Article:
Associated British Foods reported a halving in first half profit after Covid-19 lockdowns shuttered its Primark fashion stores but said it saw record sales when they reopened.
The group, which also owns sugar, grocery, agriculture and ingredients businesses, said on Tuesday its adjusted profit before tax fell to £319 million ($446 million) in the 24 weeks to February 27 from £636 million a year earlier.
Group revenue fell 17 percent to £6.3 billion driven by the loss of retail sales as most of Primark’s stores were closed for more than half the period.
Primark, which does not trade online, saw its adjusted operating profit slump 90 percent to £43 million.
Shares in AB Foods were down 2.3 percent at 08:09 GMT.
However, the group said Primark recorded record sales in England and Wales in the week after stores reopened on April 12.
“The reopening last week in England and Wales has gone fantastically well,” CEO George Weston told Reuters.
“Compared with the (end of the) last lockdown when we sold a lot of pyjamas and a lot of loungewear and a lot of underwear, this time the high sales have been across the categories with the exception of travel,” he said.
The group expects 68 percent of Primark’s retail selling space to be open by the end of April. It estimates it will lose sales worth £700 million in its second half because of store closures, up from a previous forecast of £480 million.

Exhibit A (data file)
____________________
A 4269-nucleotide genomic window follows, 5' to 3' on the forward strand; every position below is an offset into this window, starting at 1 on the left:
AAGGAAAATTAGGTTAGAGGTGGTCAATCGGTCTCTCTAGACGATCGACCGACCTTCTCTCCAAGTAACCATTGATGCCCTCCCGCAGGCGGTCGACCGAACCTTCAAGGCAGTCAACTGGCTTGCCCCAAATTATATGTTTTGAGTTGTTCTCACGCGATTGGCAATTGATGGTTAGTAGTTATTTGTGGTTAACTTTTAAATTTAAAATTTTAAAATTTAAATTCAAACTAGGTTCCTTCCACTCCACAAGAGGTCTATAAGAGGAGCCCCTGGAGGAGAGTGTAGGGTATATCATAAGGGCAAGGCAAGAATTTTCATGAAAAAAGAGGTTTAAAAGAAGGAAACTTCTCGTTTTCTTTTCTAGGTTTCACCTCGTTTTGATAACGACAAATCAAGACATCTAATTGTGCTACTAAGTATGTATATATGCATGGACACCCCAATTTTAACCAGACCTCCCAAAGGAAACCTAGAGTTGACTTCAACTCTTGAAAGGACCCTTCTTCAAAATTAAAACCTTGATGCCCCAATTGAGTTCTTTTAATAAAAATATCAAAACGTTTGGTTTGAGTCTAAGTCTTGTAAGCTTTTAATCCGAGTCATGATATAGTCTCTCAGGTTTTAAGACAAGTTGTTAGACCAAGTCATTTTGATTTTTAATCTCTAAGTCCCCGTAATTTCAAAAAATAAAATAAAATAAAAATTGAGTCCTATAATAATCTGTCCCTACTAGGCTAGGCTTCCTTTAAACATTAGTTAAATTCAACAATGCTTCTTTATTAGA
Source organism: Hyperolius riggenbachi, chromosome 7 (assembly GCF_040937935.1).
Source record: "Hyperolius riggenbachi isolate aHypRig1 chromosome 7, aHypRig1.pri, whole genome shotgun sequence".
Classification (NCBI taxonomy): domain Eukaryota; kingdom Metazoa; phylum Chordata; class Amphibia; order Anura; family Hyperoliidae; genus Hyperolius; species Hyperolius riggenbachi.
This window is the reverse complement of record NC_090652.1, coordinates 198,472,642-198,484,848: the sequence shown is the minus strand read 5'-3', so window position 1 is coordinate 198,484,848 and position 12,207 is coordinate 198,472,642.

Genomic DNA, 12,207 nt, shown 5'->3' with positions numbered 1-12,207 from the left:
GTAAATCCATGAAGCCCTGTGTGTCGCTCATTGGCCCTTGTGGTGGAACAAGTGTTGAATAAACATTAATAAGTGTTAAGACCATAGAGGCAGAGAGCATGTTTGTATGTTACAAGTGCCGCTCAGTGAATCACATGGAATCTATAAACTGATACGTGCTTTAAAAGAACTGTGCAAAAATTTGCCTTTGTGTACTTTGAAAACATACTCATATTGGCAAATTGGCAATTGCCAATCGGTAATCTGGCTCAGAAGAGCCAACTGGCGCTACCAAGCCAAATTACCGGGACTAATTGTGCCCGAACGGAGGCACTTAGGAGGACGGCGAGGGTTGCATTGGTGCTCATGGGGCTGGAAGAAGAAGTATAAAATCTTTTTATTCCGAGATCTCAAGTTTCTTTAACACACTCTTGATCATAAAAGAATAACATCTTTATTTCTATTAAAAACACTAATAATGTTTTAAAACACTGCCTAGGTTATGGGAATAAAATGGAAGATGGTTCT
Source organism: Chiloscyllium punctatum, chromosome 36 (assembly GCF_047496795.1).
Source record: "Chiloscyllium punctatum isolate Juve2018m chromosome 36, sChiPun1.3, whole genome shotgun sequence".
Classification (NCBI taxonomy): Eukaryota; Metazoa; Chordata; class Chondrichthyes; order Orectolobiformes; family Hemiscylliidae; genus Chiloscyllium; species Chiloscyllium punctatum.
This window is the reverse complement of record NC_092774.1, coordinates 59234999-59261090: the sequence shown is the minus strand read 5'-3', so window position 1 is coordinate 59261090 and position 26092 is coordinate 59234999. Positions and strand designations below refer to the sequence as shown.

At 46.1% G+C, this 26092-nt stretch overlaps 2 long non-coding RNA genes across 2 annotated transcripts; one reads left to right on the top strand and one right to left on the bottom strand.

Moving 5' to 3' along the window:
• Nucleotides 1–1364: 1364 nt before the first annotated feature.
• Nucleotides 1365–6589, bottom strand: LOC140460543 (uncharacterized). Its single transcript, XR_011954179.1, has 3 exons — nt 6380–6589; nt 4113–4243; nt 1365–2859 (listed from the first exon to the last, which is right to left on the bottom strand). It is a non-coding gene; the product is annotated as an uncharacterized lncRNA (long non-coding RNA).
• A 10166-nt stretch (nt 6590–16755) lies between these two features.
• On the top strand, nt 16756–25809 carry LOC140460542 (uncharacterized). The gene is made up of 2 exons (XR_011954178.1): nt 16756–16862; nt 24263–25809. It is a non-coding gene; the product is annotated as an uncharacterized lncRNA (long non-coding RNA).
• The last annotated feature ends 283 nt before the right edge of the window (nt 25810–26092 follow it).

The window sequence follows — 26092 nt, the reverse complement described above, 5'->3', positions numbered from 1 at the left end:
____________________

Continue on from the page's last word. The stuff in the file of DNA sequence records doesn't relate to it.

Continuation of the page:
Weston said the group’s confidence was reflected in its decisions to repay to government £121 million of job retention scheme support for the 2020-21 financial year and to declare an interim dividend of 6.2 pence. It cancelled the interim and full-year payments last year.
The group’s grocery division, with brands that include Kingsmill bread and Twinings tea, reported a 5 percent increase in profit, while higher prices drove sugar profit 450 percent higher. Profit for agriculture rose 19 percent and for ingredients 26 percent.
The group forecast a softer performance from its food businesses in the second half and expects full year profit for Primark to be “somewhat lower” than for 2019-20.
By James Davey; Editor: Sarah Young and Barbara Lewis